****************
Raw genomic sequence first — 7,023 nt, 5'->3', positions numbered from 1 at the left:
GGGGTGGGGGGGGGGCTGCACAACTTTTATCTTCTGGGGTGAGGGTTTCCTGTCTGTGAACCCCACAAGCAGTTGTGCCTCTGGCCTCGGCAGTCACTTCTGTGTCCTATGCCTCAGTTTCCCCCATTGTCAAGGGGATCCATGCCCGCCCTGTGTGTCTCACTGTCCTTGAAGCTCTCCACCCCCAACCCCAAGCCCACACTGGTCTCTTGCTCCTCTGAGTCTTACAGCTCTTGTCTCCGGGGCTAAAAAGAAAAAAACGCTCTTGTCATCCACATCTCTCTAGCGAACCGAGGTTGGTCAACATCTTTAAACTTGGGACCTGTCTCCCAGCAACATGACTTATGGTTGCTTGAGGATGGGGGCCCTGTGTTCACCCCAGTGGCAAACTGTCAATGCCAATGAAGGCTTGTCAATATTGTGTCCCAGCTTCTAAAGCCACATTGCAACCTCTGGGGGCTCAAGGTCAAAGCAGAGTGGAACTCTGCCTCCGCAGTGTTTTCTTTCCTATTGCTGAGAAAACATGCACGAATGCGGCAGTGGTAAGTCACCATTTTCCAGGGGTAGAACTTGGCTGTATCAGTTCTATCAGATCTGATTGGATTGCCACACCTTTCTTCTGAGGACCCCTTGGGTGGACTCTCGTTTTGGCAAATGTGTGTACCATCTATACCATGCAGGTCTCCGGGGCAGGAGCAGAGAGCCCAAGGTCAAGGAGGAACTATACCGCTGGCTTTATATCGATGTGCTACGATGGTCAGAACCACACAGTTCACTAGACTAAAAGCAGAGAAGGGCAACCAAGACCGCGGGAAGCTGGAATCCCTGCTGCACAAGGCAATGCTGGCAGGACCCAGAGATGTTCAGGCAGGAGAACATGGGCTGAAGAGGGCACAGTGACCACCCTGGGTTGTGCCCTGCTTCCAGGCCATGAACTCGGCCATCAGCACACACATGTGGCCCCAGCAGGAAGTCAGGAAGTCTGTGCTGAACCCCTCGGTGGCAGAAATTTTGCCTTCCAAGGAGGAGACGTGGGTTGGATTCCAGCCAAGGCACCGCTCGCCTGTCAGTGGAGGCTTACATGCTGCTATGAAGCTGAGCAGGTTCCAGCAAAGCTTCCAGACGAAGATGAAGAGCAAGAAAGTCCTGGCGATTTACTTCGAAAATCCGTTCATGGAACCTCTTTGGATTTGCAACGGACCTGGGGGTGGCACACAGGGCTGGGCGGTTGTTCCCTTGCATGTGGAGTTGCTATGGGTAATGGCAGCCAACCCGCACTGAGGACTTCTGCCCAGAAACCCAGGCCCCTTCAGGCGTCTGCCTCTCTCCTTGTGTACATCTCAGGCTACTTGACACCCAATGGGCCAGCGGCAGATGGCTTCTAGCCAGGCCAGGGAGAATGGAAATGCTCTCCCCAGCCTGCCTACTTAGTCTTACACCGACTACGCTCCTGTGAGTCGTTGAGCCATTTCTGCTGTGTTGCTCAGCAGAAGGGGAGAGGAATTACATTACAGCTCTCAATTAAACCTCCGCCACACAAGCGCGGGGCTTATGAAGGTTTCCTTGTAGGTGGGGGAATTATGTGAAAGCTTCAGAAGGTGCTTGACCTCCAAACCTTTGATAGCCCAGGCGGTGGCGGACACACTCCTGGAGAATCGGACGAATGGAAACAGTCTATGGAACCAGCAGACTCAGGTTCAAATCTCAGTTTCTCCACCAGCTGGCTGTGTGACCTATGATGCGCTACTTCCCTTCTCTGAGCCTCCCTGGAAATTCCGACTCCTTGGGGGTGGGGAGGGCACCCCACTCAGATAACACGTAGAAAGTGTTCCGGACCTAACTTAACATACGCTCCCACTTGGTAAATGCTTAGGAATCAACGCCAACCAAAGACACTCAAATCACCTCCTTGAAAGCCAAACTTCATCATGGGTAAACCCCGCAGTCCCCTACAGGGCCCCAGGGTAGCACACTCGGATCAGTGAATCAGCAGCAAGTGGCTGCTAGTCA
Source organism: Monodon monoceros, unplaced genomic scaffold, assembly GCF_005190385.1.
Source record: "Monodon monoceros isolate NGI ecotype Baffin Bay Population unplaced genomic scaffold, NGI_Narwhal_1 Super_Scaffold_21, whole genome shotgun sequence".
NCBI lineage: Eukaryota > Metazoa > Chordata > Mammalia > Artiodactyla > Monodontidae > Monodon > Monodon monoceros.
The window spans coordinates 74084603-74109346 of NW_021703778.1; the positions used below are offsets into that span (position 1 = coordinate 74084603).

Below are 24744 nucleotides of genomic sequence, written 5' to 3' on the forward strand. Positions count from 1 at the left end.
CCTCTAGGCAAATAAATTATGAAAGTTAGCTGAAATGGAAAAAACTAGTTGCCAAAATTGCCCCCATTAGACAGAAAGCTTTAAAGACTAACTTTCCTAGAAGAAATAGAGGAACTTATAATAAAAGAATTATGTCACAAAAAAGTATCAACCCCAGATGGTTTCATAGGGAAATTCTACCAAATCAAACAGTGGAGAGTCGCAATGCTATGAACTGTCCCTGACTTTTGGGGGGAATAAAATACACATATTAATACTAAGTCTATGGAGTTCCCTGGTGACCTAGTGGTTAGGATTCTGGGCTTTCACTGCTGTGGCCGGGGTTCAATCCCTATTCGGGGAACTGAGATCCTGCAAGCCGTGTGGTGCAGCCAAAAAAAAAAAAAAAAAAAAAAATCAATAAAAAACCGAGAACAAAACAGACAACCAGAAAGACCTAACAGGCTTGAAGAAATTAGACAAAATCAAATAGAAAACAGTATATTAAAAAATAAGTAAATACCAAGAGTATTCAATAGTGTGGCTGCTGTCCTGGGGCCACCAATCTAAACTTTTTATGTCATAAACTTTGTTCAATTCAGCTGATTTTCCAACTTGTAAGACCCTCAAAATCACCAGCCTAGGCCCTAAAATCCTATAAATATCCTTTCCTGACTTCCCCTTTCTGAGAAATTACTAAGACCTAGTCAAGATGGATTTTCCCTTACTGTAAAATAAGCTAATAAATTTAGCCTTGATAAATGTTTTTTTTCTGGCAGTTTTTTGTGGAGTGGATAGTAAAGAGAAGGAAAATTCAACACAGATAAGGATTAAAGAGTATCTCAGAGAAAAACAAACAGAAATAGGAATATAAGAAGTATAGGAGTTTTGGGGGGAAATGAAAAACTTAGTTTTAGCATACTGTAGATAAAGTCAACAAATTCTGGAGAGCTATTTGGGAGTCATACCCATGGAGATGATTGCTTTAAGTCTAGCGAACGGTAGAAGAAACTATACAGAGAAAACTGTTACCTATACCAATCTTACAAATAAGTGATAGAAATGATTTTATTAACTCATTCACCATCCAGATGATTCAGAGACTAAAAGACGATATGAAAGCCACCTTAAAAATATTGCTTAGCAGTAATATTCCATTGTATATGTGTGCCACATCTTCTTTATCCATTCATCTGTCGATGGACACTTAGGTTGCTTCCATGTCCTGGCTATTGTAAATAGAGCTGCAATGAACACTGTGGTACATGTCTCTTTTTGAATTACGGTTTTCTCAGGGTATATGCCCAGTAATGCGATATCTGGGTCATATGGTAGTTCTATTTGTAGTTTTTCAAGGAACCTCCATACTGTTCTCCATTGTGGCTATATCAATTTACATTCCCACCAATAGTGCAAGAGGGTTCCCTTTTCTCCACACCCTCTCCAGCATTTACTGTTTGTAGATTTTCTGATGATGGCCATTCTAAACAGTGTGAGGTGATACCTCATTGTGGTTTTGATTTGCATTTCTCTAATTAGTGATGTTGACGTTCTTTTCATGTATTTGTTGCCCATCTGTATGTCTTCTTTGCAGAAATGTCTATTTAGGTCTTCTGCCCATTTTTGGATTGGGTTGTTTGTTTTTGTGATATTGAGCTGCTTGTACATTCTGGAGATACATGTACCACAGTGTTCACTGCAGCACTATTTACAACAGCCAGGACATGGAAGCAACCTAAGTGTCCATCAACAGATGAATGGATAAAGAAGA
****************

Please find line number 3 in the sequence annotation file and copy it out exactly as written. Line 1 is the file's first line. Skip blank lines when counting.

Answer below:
Source organism: Monodon monoceros, unplaced genomic scaffold, assembly GCF_005190385.1.